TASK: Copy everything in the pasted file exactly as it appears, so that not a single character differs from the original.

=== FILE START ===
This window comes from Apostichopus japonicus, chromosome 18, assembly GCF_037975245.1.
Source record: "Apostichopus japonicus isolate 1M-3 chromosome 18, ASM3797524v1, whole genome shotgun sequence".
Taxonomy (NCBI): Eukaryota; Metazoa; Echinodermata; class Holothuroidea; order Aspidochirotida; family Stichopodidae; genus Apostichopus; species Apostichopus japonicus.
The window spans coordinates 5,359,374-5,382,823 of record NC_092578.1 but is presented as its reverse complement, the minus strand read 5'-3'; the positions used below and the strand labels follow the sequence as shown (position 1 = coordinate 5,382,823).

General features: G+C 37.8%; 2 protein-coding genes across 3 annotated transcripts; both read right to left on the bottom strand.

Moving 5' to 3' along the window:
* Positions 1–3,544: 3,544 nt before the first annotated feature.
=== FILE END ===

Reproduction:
This window comes from Apostichopus japonicus, chromosome 18, assembly GCF_037975245.1.
Source record: "Apostichopus japonicus isolate 1M-3 chromosome 18, ASM3797524v1, whole genome shotgun sequence".
Taxonomy (NCBI): Eukaryota; Metazoa; Echinodermata; class Holothuroidea; order Aspidochirotida; family Stichopodidae; genus Apostichopus; species Apostichopus japonicus.
The window spans coordinates 5,359,374-5,382,823 of record NC_092578.1 but is presented as its reverse complement, the minus strand read 5'-3'; the positions used below and the strand labels follow the sequence as shown (position 1 = coordinate 5,382,823).

General features: G+C 37.8%; 2 protein-coding genes across 3 annotated transcripts; both read right to left on the bottom strand.

Moving 5' to 3' along the window:
* Positions 1–3,544: 3,544 nt before the first annotated feature.